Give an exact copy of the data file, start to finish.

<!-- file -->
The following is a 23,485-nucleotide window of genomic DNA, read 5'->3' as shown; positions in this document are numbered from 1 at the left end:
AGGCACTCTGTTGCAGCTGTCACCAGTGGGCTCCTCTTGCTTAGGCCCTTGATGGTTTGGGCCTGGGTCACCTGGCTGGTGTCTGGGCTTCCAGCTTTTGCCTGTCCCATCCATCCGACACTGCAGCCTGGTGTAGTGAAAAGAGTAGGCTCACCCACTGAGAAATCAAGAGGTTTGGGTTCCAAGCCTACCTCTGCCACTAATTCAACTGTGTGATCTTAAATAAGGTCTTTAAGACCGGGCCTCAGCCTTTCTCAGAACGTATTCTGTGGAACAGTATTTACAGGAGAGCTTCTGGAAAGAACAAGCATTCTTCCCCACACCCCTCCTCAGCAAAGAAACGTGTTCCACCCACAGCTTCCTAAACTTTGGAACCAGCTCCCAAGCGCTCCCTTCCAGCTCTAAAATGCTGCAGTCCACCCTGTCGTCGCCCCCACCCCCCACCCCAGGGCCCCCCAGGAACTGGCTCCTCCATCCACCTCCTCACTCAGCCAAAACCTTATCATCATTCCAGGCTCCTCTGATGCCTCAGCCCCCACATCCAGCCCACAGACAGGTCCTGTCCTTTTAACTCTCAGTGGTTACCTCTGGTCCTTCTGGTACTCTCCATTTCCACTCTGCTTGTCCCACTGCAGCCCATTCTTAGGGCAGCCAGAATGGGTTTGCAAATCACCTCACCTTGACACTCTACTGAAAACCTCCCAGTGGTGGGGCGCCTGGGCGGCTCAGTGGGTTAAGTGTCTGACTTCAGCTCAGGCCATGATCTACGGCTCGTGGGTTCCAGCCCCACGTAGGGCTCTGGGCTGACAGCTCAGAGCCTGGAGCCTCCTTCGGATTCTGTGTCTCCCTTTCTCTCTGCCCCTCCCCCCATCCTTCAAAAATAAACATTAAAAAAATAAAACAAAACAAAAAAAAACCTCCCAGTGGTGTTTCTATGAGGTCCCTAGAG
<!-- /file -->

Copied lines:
The following is a 23,485-nucleotide window of genomic DNA, read 5'->3' as shown; positions in this document are numbered from 1 at the left end:
AGGCACTCTGTTGCAGCTGTCACCAGTGGGCTCCTCTTGCTTAGGCCCTTGATGGTTTGGGCCTGGGTCACCTGGCTGGTGTCTGGGCTTCCAGCTTTTGCCTGTCCCATCCATCCGACACTGCAGCCTGGTGTAGTGAAAAGAGTAGGCTCACCCACTGAGAAATCAAGAGGTTTGGGTTCCAAGCCTACCTCTGCCACTAATTCAACTGTGTGATCTTAAATAAGGTCTTTAAGACCGGGCCTCAGCCTTTCTCAGAACGTATTCTGTGGAACAGTATTTACAGGAGAGCTTCTGGAAAGAACAAGCATTCTTCCCCACACCCCTCCTCAGCAAAGAAACGTGTTCCACCCACAGCTTCCTAAACTTTGGAACCAGCTCCCAAGCGCTCCCTTCCAGCTCTAAAATGCTGCAGTCCACCCTGTCGTCGCCCCCACCCCCCACCCCAGGGCCCCCCAGGAACTGGCTCCTCCATCCACCTCCTCACTCAGCCAAAACCTTATCATCATTCCAGGCTCCTCTGATGCCTCAGCCCCCACATCCAGCCCACAGACAGGTCCTGTCCTTTTAACTCTCAGTGGTTACCTCTGGTCCTTCTGGTACTCTCCATTTCCACTCTGCTTGTCCCACTGCAGCCCATTCTTAGGGCAGCCAGAATGGGTTTGCAAATCACCTCACCTTGACACTCTACTGAAAACCTCCCAGTGGTGGGGCGCCTGGGCGGCTCAGTGGGTTAAGTGTCTGACTTCAGCTCAGGCCATGATCTACGGCTCGTGGGTTCCAGCCCCACGTAGGGCTCTGGGCTGACAGCTCAGAGCCTGGAGCCTCCTTCGGATTCTGTGTCTCCCTTTCTCTCTGCCCCTCCCCCCATCCTTCAAAAATAAACATTAAAAAAATAAAACAAAACAAAAAAAAACCTCCCAGTGGTGTTTCTATGAGGTCCCTAGAG